Geography at Smallwood
Why you teach it - your purpose of study
The national curriculum for geography intends to ensure that all pupils:
· Develop contextual knowledge of the location of globally significant places – both terrestrial and marine – including their defining physical and human characteristics and how these provide a geographical context for understanding the actions of processes.
· Understand the processes that give rise to key physical and human geographical features of the world, how these are interdependent and how they bring about spatial variation and change over time
· Are competent in the geographical skills needed to: collect, analyse and communicate with a range of data gathered through experiences of fieldwork that deepen their understanding of geographical processes.
· Interpret a range of sources of geographical information, including maps, diagrams, globes, aerial photographs and Geographical Information Systems (GIS).
· Communicate geographical information in a variety of ways, including through maps, numerical and quantitative skills and writing at length.
What you teach - your programme(s) of study
At Smallwood we view geography as a vital element of our school curriculum and along with history, it serves as a driver for our half-termly topics.
We intend to inspire in pupils a curiosity and fascination about the world and its people and to equip them with the knowledge about diverse places, resources and natural and human environments, whilst deepening their understanding of the Earth’s key physical and human processes so they are prepared to live and thrive in the ever-changing world in which we live.
During their studies, the children will develop knowledge and understanding of their local area and beyond which includes the United Kingdom, Europe and The Americas. As they journey through our school, indoor and outdoor learning will enable them to extend their geographical vocabulary and skills. They will have opportunities to collect, analyse and present data and use maps, atlases, globes and digital mapping. With the current and ongoing issues our world is facing, we also educate our children to become compassionate citizens that care about our earth.
How you teach it - your delivery of the above
Our geography curriculum at Smallwood has been designed to be progressive in knowledge and skills so that specific end points can be reached and achieved from EYFS to Y6. At Smallwood our chosen golden threads are; where in the world, landscapes, settlements, our local area and beyond, weather/climate, sustainability and mapping. These threads run through each year group and form the basis for key enquiry questions within each topic.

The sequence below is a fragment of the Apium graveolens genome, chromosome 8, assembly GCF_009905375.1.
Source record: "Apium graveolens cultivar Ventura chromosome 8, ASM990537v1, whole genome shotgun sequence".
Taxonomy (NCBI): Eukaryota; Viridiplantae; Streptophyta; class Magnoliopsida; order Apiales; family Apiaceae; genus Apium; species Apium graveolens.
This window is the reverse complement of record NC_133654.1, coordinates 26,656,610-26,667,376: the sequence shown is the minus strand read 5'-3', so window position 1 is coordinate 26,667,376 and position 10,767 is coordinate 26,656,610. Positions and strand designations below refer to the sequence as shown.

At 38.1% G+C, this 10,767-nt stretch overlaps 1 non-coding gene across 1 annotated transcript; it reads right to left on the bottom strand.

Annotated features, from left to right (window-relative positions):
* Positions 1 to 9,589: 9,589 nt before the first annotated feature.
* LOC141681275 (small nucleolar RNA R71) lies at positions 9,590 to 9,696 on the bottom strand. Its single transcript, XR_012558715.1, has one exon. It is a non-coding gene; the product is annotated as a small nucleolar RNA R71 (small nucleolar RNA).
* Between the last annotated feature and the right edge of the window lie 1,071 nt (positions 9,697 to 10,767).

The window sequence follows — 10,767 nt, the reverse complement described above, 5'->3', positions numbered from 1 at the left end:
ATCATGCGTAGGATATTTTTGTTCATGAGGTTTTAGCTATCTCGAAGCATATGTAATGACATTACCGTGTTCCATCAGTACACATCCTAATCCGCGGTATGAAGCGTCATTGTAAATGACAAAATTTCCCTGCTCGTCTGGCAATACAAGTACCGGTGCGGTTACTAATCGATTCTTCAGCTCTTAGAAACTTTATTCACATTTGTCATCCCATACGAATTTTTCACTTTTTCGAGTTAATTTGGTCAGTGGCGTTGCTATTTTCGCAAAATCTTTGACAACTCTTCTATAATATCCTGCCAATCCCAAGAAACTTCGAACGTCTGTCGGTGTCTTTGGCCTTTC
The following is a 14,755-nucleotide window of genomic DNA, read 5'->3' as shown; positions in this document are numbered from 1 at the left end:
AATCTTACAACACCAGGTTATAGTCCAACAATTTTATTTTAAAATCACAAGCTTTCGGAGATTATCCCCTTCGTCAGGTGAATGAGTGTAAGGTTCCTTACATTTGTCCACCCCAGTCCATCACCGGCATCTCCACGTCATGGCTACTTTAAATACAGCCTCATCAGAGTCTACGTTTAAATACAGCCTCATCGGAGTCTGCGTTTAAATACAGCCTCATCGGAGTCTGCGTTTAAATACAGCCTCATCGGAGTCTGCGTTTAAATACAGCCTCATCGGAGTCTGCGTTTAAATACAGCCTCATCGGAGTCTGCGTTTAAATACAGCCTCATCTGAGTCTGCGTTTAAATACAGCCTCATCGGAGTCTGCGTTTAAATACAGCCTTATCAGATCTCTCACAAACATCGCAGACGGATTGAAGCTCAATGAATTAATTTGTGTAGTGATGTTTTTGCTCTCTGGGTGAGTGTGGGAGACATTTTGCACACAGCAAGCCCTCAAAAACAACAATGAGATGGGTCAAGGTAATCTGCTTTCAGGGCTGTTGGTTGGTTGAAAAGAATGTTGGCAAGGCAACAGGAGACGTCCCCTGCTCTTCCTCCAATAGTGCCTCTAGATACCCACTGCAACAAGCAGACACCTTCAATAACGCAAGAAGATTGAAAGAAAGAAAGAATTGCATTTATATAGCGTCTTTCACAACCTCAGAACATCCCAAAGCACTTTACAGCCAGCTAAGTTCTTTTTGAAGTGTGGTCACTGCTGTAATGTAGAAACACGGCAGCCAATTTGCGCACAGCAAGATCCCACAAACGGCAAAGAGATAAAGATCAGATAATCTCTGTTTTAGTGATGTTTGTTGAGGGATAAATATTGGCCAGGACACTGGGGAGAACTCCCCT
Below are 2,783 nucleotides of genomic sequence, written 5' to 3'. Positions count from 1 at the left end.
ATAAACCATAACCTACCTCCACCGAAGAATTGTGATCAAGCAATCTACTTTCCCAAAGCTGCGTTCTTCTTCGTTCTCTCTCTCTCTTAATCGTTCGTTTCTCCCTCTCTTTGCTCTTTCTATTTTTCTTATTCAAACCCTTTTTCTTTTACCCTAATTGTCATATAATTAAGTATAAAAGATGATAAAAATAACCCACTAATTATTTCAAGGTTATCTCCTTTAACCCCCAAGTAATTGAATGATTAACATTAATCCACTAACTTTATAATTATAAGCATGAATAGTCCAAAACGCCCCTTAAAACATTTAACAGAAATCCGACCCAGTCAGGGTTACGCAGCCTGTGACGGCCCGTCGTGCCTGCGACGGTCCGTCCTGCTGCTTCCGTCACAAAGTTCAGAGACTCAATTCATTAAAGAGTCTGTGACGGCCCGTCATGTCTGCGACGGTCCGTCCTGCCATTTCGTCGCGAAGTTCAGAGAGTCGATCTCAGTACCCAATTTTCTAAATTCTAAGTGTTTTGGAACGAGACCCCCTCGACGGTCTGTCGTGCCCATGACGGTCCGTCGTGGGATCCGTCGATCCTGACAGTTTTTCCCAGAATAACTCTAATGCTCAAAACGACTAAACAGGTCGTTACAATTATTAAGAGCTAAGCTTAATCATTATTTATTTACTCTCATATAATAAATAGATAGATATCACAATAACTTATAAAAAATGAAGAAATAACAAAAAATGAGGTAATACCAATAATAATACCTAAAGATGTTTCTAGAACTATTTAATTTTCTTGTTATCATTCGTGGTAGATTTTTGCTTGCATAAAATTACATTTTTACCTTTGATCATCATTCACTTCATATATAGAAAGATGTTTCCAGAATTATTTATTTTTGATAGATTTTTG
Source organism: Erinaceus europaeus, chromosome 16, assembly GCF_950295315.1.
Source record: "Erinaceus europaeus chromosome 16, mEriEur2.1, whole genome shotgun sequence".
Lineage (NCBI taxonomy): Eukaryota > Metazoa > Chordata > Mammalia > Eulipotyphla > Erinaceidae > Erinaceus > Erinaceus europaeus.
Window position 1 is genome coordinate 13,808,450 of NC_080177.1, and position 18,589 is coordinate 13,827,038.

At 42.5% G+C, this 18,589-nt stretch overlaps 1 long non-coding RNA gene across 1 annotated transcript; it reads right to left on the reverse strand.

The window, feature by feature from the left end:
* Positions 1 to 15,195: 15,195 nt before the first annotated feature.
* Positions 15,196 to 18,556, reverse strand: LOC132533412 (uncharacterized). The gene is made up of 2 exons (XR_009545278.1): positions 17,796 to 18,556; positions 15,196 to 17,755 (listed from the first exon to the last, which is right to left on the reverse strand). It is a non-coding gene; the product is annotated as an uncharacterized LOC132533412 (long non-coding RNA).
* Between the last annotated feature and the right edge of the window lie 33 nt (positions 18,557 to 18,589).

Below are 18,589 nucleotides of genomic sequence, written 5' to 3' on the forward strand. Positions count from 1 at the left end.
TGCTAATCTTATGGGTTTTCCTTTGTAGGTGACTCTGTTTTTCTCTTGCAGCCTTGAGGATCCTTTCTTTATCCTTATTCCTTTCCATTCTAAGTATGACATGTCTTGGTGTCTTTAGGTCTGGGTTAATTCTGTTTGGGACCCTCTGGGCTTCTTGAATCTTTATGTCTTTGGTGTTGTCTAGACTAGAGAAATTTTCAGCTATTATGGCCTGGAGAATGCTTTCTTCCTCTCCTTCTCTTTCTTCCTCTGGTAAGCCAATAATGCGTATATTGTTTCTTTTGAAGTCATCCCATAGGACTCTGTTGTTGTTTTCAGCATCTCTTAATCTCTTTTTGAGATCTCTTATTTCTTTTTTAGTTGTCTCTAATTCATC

Cross curricular outcomes in geography are specifically planned for such as in forest school, during welly walks and as part of computing lessons. Links between geography and reading and writing are particularly strong, allowing children to apply and embed their skills and knowledge in a meaningful context.
Our local area also provides endless opportunities for learning outside of the classroom to achieve the desired outcomes.
In the Summer term every class does a locational study to learn more about the countries and continents beyond Smallwood. There is also a whole-school focus on sustainability and our environment and English texts in Summer 2 are all linked to this theme.
So what - your evaluations of the above
At Smallwood there will be a consistent approach to the teaching of geography which will engage and inspire pupils to have a love and appreciation of the world we live in. The impact of teaching geography will be seen across the school and will forge important links between home, school, the local area and the wider world. Children will make good or better progress from their starting points and by the end of KS2, will be able to: locate the world’s countries and continents; name and locate cities and counties in the UK including geographical regions and their characteristics; describe and understand key aspects of physical and human geography; compare the similarities and differences between countries across the world; use atlases, maps and digital mapping to locate countries and use fieldwork to observe, measure and record.
This will be measured through a variety of methods such as ongoing summative assessment, questioning, pre and post assessments, quizzes based on the content of knowledge organisers, evidence in books and pupil voice.